Of course it is only gradually that the Christian soul learns how to apply her natural faculties to supernatural ends. At first the soul moves awkwardly and indecorously in the presence of God. Fluttered and confused, like a negro entering a Christian church for the first time in his life, she cannot reconcile her own activity with the Presence of Him Who is eternal rest. She is too excited to lie quiet and adore ; too awe-struck to move with collectedness and self-possession. She is alternately attracted and repelled, -first won by the beauty of the supernatural world, then scared by its exceeding fearfulness. As she gazes, mysteries are transacted which confuse her apprehension ; groups of beings throng around, with movements which she cannot interpret; voices sound, which, though the familiar words of Holy Writ, seem to her purposely unintelligible; she is in a blaze of light, but she is simply oppressed by it, unable to appreciate its piercing beauty, or to note its discoveries, or to mark its varying scintillations, or to pursue it with adoring love to its Source and Fountain. She shuts her eyes, and, while moving where all else is order and devotion, she alone is distracted, almost to being irreverent, and she begins to feel that the Presence of God, as revealed in meditation, demands from the soul the manners and bearing of those who move habitually around His Throne, and that it is beyond her present education and attainments.
Every parish priest knows how different is the basty walk, the excited gaze, the uncontrolled prostration, the rapid and unmeasured words of the new communicant, from the calm, collected, restrained, yet profound devotion of the man who has for years been constant in his attendance at the foot of the altar: and such is the difference between the beginner in meditation and the Christian who has made some progress.
We will endeavour to describe a meditation, in its leading features, premising that any such description is necessarily very general, and may need much adaptation to the wants and eccentricities of particular cases.
You first of all place yourself on your knees. This is essential : it reminds us that the attitude of the soul towards Divine Truth is one not of criticism, but of utter, prostrate, adoring self-surrender to God's assertions and commands. “Let God be true, and every man a liar," is the motto of the temper of mind wbich befits meditation. Meditation supposes the natural reason to have yielded to what S. Paul delighted to call, “the obedience of faith :" and proceeding on this assumption, it advances to subdue every thought to the obedience of Christ.' The world of time and sense, its transient and deceptive appearances, are left behind, and the soul and body lie motionless before Him Who is the Truth itself,—incapable alike of deceiving and being deceived, and before that Re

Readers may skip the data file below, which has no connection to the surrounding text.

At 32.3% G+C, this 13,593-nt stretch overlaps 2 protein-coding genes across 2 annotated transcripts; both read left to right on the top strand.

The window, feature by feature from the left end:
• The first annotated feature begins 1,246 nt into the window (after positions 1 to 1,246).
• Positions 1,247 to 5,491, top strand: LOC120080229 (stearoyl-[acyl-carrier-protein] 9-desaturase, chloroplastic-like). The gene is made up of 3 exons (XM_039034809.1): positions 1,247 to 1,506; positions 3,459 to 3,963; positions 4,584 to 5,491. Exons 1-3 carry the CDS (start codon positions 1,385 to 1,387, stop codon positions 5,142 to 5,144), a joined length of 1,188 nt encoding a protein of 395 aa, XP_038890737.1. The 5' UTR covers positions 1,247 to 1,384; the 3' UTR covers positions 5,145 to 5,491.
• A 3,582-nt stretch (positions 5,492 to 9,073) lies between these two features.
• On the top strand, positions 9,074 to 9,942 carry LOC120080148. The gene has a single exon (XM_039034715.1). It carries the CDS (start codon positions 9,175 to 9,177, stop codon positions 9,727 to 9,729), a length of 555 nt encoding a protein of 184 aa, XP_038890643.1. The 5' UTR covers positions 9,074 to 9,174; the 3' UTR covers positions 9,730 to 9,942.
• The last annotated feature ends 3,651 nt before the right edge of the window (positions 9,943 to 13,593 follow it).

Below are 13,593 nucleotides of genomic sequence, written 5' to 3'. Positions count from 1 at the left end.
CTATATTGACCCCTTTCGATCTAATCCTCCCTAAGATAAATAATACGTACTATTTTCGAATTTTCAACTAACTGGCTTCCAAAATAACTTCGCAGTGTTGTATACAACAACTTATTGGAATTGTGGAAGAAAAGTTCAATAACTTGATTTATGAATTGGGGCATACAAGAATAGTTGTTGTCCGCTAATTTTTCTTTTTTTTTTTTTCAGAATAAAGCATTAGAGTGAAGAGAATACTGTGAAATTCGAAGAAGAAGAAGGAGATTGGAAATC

velation which is at once an attestation of His having spoken, and a record of what He has vouchsafed to say. Taceant omnes doctores: sileant omnes creaturæ in conspectu Tuo; Tu mihi loquere solus, l—is the language of the soul as she places herself in the Presence of the Ever-Blessed TRINITY, with a view to meditation.
Before and above her is the Almighty, Everlasting, Infinite God, Three and yet One,“ dwelling in light which no man can approach unto,” surrounded by the whole company of Heaven, the four awful creatures, the twenty-four elders, the ten-thousand times ten thousand. The Word made Flesh is there: His Sacred and Immaculate Manhood is adored by Archangels, Apostles, Prophets, Martyrs, Confessors, Virgins, Innocents. On this side lies the narrow path to Paradise, steep, thorny, unfrequented; on that the “facilis descensus Averni," the descent to the Eternal Pit broad and inviting, thronged with its countless multitudes. This presence when realized forces the soul involuntarily to preparatory prayer. In a few heartfelt petitions, she (1.) protests to God her utter distrust of self, her firm trust in His boundless compassion, her resolution to attempt in His strength that to which nature is so unequal, and next (2.) she resigns herself to His Will, as to the results of meditation,-assuring Him of her readiness to accept cheerfully from Him, mental darkness, or dryness of spirit, or a sense of being deserted by Him, or distractions, no less than His illuminating and consoling grace. The earnestness with which this last petition can be urged, will enable a man to test how far he is seeking God because He is God, or only because meditation is a distinct source of intellectual pleasure to His intelligent creatures.
So much for the first step in meditation: the second consists in a careful consideration of the particular subject which is to furnish material on the present occasion.